[2] In many ways, we are also in the territory of Visconti’s The Leopard and Lars Von Trier’s Melancholia.

[3] Beyond Ideas like that of a  “great house” (ancestral rigidity/ imperial)  which usually ends up in something like this:

“O, if I wake, shall I not be distraught,

Environed with all these hideous fears,

And madly play with my forefather’s joints,

And pluck the mangled Tybalt from his shroud,

And, in this rage, with some great kinsman’s bone

As with a club dash out my desperate brains?

O look, methinks I see my cousin’s ghost

Seeking out Romeo, that did spit his body

Upon a rapier’s point: stay! Tybalt, stay!

Romeo, Romeo, Romeo, here’s drink! I drink to thee!”

(Romeo & Juliet IV.iii.14-57)

[4] The lyrics “There are stars exploding around me and nothing I can do” did at first evoke a kind of hipster “fashionable nihilism” but this is soon dispelled as the intensity of the performance increases.  We see that the musicians are move beyond that. The philosopher Mehdi Belhaj Kacem speaks about this kind of fashionable nihilism in his book French Psychose.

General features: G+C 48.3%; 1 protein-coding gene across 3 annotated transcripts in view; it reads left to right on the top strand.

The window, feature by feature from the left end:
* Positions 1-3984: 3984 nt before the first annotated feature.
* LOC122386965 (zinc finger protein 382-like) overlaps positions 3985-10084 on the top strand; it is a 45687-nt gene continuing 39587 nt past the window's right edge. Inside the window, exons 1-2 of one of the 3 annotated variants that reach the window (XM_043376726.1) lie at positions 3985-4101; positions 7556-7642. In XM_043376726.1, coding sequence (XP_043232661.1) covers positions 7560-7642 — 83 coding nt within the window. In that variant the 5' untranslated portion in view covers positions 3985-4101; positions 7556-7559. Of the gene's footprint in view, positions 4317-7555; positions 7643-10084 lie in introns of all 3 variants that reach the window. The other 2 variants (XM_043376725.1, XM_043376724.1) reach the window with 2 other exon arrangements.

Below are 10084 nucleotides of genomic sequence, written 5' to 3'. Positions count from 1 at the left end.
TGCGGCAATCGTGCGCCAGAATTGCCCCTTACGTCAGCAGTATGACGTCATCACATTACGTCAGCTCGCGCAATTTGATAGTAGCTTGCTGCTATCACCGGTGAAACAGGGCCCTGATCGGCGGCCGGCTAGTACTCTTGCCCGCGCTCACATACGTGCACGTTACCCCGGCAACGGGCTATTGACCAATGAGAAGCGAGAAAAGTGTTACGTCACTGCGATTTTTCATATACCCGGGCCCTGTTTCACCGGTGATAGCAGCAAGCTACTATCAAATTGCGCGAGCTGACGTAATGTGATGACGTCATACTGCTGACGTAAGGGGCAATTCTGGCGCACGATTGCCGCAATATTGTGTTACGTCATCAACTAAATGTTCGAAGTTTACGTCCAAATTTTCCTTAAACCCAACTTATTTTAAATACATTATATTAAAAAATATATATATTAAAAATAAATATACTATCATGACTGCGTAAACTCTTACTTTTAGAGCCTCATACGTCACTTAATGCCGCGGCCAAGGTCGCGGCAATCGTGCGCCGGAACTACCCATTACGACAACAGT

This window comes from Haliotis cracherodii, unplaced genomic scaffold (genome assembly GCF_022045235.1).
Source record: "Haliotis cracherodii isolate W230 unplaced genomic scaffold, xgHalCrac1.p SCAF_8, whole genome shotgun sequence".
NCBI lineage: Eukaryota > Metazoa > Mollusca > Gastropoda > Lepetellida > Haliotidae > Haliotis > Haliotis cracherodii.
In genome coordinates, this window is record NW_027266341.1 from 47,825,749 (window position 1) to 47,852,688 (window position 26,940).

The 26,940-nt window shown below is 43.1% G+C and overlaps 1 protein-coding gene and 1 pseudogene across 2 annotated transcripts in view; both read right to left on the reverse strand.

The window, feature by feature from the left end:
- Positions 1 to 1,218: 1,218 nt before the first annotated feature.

[5] His country mates SIgur Ros and Efterklang continue to do so. Kjartansson’s work with the National also featured at the MAC also goes down this path and is very much also worth sitting through.

[6] Much of the work of the band TV on the Radio has often brought to the fore this sort of “ecclesiastical” feel of a community of singers.  See their recent video for the song Trouble and past songs like “Family Tree” for relevance. See early century white and black groups

[7] I am thinking of Nick Cave’s “Soundsuits”.

[8] Her “use of bodily substances and its evocation of traumatic events. Water drips from above, hitting heated metal surfaces and evaporating instantly. Sourced from a morgue in Mexico City where the artist has worked, this is water used to cleanse corpses after autopsy—possibly also murder victims”. (DHC Art Website)